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Archive for September 25th, 2009

Only in Nepal

Kyagon gompo to Bamboo 2042m

bench
God’s bench
I write this entry under a thatched roof where the hens, roosters and I take shelter from the rain. Walked a knee jarring 7.5 hours today after awaking to a magnificent sunrise amongst the mountain giants. Coming down slope we spotted a troop of howler monkeys who put on quite an acrobat show.  More impressive however were the large white faces cousins who demonstrated amazing prowess as they moved from tree to tree with their young clutched to their chest.

People are people are people. My Japanese friend pulled me aside, and as often seen in Japanese politeness, expressed to me that I might want to consider taking a more direct leadership role with my young porter. “I have worked here for 10 years, I understand the language, I understand the caste system, and it is best for you to understand this is a business relationship where you are the boss.  Your porter is a good man, but he like so many here is a desperate young man.  You must manage that; manage the expectations, manage the relationship”. This council came as a surprise and, well, not a surprise. I had seen some indication of conflicts arising  (where to stay, how far to hike…) but attempted to simply go with it. I also had a nagging thought that I new somehow he was right. A friend had told me to be careful on this trip; not physically, but emotionally as I needed to understand that the hugely disparate economics can complicate human interactions. These competing priorities was a primary reason, I later deduced, why we hike so far today -Anjin, was trying to set us up for an early return to KTM.  I did not really mind as I need to get more fit, but I do plan on taking a bit more of an active role in how things will be done going forward. That said, I know that Angin much prefers to stay at tea house within his same caste system so I told him that was fine, but I would be deciding, after consulting with him, how far we walked each day.  He told me that today would have only been six hours if we walked faster.  I looked him in the eye and said: “No, you know I walked very fast, do not mislead me again”. Enough said.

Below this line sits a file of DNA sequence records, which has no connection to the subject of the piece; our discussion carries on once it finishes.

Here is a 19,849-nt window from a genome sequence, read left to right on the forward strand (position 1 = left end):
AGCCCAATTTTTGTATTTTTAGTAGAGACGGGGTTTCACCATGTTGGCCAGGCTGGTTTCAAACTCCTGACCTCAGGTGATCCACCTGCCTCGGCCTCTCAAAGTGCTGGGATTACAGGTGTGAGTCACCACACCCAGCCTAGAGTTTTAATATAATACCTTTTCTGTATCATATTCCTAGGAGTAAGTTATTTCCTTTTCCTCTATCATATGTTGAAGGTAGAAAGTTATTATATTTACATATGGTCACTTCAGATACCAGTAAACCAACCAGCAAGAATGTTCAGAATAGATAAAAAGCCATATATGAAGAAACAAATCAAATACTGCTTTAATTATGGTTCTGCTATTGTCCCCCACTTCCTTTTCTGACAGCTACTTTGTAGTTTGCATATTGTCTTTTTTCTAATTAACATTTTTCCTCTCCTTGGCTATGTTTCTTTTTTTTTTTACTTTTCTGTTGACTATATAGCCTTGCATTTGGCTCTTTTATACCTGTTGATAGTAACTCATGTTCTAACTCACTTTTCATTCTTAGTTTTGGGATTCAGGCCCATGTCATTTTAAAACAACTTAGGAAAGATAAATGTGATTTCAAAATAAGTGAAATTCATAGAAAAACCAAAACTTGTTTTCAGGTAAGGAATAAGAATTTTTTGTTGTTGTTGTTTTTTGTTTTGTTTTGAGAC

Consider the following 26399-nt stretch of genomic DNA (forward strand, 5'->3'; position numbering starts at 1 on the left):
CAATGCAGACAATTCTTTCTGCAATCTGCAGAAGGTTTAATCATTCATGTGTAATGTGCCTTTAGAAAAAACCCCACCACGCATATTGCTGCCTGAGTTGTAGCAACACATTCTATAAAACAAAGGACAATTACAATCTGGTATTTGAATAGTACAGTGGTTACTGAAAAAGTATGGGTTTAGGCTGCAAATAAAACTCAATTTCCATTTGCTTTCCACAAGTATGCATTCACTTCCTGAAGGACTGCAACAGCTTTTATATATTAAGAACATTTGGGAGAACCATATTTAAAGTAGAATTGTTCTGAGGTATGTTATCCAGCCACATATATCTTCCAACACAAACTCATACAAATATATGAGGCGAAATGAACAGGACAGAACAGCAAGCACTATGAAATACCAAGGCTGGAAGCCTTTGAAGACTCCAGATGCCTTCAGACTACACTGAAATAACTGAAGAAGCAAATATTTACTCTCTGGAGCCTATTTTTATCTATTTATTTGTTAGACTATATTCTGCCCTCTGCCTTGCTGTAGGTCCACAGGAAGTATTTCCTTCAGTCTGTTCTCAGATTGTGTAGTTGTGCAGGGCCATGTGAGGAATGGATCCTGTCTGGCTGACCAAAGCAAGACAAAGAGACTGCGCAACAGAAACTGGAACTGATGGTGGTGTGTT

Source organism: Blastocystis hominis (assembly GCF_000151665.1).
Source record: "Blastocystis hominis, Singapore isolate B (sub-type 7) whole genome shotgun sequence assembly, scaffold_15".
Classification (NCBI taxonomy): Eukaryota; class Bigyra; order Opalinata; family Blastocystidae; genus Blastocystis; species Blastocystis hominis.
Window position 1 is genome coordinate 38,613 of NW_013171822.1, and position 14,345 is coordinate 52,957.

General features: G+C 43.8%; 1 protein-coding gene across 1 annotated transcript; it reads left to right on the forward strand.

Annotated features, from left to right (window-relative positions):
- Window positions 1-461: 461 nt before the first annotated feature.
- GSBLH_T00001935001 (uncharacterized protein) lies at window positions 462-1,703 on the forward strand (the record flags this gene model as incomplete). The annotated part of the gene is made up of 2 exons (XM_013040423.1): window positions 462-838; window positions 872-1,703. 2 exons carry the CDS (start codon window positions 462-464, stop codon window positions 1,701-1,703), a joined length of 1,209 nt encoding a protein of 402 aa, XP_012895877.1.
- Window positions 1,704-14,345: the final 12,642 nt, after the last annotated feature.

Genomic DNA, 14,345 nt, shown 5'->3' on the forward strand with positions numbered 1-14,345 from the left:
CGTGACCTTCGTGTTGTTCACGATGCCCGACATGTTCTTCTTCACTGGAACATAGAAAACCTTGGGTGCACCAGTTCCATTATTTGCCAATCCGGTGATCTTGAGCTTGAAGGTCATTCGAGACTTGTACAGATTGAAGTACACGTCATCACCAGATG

We found the scene of the accident today.  After looking at it carefully, I do not think I would have ever made it into the river as there was a big flat rock I would have hit first.  So that earlier assertion was and exaggeration. Now to not break anything or even survive that initial fall can still be described as: “flipping lucky”. Upon examination, I am certain that the only thing that saved me was that the fall was not completely vertical.  Rather, like a motorcycle or ski jump landing area, I hit a sloped, wet, and very very slippery ramp. This allowed me to bounce and continue to fall as the vines slowed my progress. You know, I always thought it was cool that cats had nine lives; now I am not so certain as I did some calculations and I have to be getting very close to that number.  Thus I now choose to think that I have as many lives as I am supposed to have…hopefully quite a few.

Only in Nepal could something be so backwards and broken. Or is it? I awoke disturbed from an odd dream and spent most of the day reflecting on it.  In my dream, I had needed to apply for a permit to live……a what? After standing in the queue for a good third world time, I was told “Sir, you can not apply for a living permit, without being in possession of a dying permit”.  Looking incredulously at the clerk I replied “What, why the hell is that?” to which he looked shocked and simply said “Sir, no live permit before die permit”. Hours on the trail drove home the point: You can only live after recognizing you are going to die.

I think I am actually sitting in the chicken coop; as night falls I have birds trying to roost all around me. No, a young girl just collected each bird and put them under a wicker basket.

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